Part of the Chosen Daughters series, Against the Tide, the Valor of Margaret Wilson, was written by Hope Irvin Marston.
And what a load of slop it is.
How someone can with good conscience reduce the story of a martyred girl during the killing times of seventeenth century Scotland to that of a cheap romance novel, is more than I can fathom.
The true story of Margret Wilson should be inspiring and admirable. She died for her faith, steadfast in the face of public humiliation, and ultimately, death. Yet what the author portrays, amidst a cheap, romance background, is a young girl in rebellion to her father, who deceives her parents, and leads on a young man she has no intention of marrying. What a stirling character portrayal to hold up as a role model for the target audience of 9 – 12 year olds!
The worst of it is that the romance was an invention of the author, and the scenes of her questioning whether her actions were rebellion and arrogance, or faith, are pure conjecture. Can you really admire someone for standing for their ideals, when they are not sure of their own motives in doing so?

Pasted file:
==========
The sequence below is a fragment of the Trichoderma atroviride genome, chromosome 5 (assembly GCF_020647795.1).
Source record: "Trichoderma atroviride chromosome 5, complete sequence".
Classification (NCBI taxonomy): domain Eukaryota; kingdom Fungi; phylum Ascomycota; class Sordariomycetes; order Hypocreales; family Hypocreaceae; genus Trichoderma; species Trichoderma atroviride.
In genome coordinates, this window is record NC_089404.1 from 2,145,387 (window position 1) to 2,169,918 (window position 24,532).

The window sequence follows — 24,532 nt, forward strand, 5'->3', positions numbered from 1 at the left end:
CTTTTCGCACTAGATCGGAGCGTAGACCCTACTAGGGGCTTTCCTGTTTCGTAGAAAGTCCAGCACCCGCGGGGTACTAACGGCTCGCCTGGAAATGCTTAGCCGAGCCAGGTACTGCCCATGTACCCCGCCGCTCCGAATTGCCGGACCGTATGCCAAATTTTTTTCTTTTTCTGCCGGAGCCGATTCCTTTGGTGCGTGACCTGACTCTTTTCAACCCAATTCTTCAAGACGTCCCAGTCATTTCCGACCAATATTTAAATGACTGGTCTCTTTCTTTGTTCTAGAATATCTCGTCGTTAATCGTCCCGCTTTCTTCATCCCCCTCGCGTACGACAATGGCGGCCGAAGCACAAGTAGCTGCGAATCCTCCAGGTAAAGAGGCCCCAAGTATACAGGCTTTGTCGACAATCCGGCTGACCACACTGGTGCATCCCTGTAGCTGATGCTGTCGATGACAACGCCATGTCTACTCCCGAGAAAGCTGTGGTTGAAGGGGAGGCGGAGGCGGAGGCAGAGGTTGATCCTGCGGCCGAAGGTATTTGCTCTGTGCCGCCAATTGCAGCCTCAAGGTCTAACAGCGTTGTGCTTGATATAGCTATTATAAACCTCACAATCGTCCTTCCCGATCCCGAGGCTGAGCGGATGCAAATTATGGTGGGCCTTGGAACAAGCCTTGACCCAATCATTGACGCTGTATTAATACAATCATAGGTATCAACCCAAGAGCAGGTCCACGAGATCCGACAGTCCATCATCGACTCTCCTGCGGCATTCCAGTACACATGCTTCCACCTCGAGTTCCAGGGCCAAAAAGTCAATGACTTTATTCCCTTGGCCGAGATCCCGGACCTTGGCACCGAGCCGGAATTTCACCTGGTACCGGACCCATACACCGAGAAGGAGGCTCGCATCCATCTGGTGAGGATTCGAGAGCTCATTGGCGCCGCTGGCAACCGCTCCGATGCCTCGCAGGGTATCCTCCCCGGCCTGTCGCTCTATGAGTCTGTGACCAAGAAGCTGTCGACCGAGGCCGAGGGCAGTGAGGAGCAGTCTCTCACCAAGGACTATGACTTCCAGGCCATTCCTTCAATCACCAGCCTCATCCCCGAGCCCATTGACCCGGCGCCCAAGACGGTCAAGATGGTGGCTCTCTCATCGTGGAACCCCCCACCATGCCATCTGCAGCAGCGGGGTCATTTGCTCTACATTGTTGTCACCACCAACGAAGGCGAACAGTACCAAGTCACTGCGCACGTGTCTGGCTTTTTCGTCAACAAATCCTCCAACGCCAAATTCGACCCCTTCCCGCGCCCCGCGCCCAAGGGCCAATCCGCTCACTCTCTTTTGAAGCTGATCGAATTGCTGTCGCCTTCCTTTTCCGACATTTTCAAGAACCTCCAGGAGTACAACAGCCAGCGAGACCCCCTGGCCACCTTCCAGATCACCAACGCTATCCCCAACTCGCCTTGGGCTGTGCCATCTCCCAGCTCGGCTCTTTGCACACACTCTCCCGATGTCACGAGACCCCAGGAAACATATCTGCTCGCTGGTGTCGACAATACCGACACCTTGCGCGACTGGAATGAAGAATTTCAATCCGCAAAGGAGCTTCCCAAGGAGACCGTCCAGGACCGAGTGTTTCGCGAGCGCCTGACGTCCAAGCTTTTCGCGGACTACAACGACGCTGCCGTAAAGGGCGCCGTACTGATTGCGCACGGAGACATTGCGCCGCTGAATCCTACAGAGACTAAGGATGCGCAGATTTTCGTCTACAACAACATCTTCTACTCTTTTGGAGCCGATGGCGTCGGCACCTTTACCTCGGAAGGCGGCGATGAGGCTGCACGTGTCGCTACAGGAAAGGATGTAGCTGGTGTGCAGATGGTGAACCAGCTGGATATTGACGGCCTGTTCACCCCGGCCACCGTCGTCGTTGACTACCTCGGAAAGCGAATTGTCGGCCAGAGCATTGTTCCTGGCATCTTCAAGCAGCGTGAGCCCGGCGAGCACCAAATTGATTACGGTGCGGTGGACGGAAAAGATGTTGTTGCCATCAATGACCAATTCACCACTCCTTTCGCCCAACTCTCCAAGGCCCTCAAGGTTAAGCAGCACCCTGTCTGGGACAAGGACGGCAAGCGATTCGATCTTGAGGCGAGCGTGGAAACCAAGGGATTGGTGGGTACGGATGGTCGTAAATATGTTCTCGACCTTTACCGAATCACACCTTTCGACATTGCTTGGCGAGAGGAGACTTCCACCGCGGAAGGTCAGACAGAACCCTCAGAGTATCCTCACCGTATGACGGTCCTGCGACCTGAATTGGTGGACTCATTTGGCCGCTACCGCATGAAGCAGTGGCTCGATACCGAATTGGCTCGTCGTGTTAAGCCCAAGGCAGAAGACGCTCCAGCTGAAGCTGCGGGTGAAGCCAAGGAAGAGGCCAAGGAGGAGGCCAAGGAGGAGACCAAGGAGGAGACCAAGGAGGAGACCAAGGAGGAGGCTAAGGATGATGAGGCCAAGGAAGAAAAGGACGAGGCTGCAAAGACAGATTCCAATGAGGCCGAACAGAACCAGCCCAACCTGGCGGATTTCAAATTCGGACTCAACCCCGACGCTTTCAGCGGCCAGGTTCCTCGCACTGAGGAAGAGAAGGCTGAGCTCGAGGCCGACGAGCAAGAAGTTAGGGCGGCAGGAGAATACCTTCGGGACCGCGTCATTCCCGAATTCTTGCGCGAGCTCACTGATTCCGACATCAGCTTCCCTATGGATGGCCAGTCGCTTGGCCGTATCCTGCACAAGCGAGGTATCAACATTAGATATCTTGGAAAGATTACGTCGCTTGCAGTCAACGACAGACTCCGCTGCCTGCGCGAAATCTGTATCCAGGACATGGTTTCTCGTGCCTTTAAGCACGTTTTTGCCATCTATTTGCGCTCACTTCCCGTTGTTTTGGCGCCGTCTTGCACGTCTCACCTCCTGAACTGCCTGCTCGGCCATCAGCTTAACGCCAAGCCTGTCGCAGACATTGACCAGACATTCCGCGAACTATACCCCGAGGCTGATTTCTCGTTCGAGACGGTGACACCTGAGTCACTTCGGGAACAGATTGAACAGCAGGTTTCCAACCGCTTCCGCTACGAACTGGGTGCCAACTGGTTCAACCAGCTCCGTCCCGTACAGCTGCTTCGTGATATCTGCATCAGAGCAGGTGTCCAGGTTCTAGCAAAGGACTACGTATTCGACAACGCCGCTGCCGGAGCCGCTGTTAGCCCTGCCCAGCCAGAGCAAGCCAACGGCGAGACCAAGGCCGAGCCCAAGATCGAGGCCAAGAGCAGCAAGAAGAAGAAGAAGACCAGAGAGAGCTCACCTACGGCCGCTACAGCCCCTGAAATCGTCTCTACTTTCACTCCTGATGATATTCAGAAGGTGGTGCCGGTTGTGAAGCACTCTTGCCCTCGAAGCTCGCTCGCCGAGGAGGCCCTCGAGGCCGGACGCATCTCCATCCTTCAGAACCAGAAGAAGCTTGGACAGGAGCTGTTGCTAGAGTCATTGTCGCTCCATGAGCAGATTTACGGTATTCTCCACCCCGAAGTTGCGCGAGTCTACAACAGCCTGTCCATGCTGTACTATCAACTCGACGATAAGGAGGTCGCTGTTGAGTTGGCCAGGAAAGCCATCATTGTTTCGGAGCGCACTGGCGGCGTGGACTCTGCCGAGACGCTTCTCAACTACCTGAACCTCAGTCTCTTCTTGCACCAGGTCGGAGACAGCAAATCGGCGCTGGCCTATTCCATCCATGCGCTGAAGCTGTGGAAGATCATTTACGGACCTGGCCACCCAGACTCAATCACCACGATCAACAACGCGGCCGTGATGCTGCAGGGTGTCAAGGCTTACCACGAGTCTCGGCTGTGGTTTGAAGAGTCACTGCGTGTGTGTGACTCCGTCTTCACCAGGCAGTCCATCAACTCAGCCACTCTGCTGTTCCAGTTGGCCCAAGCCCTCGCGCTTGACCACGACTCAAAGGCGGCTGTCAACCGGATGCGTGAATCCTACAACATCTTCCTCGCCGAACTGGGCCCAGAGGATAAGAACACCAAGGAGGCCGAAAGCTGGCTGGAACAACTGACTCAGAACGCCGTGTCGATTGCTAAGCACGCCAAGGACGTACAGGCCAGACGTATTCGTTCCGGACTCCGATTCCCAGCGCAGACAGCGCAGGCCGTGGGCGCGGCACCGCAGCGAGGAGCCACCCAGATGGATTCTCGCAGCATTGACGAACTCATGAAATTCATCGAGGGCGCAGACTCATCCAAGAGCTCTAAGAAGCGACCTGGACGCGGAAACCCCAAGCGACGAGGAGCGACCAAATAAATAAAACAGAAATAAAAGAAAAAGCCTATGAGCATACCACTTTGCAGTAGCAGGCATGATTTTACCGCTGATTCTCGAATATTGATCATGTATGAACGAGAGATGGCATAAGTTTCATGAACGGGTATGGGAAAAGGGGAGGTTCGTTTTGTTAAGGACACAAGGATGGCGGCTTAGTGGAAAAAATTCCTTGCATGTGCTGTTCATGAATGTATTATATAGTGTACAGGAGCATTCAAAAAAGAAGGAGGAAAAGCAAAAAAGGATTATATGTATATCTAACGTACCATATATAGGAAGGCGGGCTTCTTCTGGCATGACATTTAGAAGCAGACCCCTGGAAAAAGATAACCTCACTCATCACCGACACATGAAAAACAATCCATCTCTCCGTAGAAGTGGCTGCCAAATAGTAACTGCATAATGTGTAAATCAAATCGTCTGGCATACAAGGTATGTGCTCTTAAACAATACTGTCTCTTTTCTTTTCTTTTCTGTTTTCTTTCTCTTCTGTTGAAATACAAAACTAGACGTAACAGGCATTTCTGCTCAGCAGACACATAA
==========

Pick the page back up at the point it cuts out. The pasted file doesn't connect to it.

There is also the obligatory slur on her parents. The mother is not mentioned without her; sobbing, gasping, blanching, cringing, fainting, crying or generally simpering in a sea of brainless emotion, or the real pearler – telling the daughter (in a whisper of course!) to disobey her father, and that the mother wishes she was as strong as the daughter.
The father is portrayed as a meat headed, dull witted imbecile, who cares more about his cows than his faith. Most scenes where he is mentioned he is rendered incapable of speech.
In truth, the man was a successful landholder, with a very sizable fortune. You don’t arrive at the position this man held in his community by being as thick as he was portrayed in this book.
While the period of history covered here is important, and the story of the two Margarets worth reading, unless you like Mills and Boon, don’t bother with this book.